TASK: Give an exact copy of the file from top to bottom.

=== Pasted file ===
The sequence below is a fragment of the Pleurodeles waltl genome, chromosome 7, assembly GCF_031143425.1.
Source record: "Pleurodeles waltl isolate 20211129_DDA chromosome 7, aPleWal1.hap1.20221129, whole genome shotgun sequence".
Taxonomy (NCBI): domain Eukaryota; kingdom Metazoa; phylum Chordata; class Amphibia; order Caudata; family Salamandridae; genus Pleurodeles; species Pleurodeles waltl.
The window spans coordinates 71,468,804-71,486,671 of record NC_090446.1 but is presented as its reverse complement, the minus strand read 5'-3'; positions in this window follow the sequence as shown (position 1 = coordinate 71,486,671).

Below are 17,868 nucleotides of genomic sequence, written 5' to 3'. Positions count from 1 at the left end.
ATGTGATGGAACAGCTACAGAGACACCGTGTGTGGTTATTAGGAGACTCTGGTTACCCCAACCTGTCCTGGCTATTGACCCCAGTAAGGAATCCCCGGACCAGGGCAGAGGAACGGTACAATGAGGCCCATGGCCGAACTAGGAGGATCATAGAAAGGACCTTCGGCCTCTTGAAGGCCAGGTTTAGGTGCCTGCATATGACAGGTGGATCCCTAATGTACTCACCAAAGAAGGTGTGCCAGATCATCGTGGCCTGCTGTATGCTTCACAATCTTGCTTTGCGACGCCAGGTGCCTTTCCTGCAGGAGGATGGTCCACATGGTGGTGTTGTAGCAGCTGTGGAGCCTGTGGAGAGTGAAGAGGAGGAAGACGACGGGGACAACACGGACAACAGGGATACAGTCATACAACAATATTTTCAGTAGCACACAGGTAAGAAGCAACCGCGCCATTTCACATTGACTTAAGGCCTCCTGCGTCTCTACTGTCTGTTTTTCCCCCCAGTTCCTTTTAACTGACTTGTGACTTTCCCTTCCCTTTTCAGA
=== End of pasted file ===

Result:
The sequence below is a fragment of the Pleurodeles waltl genome, chromosome 7, assembly GCF_031143425.1.
Source record: "Pleurodeles waltl isolate 20211129_DDA chromosome 7, aPleWal1.hap1.20221129, whole genome shotgun sequence".
Taxonomy (NCBI): domain Eukaryota; kingdom Metazoa; phylum Chordata; class Amphibia; order Caudata; family Salamandridae; genus Pleurodeles; species Pleurodeles waltl.
The window spans coordinates 71,468,804-71,486,671 of record NC_090446.1 but is presented as its reverse complement, the minus strand read 5'-3'; positions in this window follow the sequence as shown (position 1 = coordinate 71,486,671).

Below are 17,868 nucleotides of genomic sequence, written 5' to 3'. Positions count from 1 at the left end.
ATGTGATGGAACAGCTACAGAGACACCGTGTGTGGTTATTAGGAGACTCTGGTTACCCCAACCTGTCCTGGCTATTGACCCCAGTAAGGAATCCCCGGACCAGGGCAGAGGAACGGTACAATGAGGCCCATGGCCGAACTAGGAGGATCATAGAAAGGACCTTCGGCCTCTTGAAGGCCAGGTTTAGGTGCCTGCATATGACAGGTGGATCCCTAATGTACTCACCAAAGAAGGTGTGCCAGATCATCGTGGCCTGCTGTATGCTTCACAATCTTGCTTTGCGACGCCAGGTGCCTTTCCTGCAGGAGGATGGTCCACATGGTGGTGTTGTAGCAGCTGTGGAGCCTGTGGAGAGTGAAGAGGAGGAAGACGACGGGGACAACACGGACAACAGGGATACAGTCATACAACAATATTTTCAGTAGCACACAGGTAAGAAGCAACCGCGCCATTTCACATTGACTTAAGGCCTCCTGCGTCTCTACTGTCTGTTTTTCCCCCCAGTTCCTTTTAACTGACTTGTGACTTTCCCTTCCCTTTTCAGA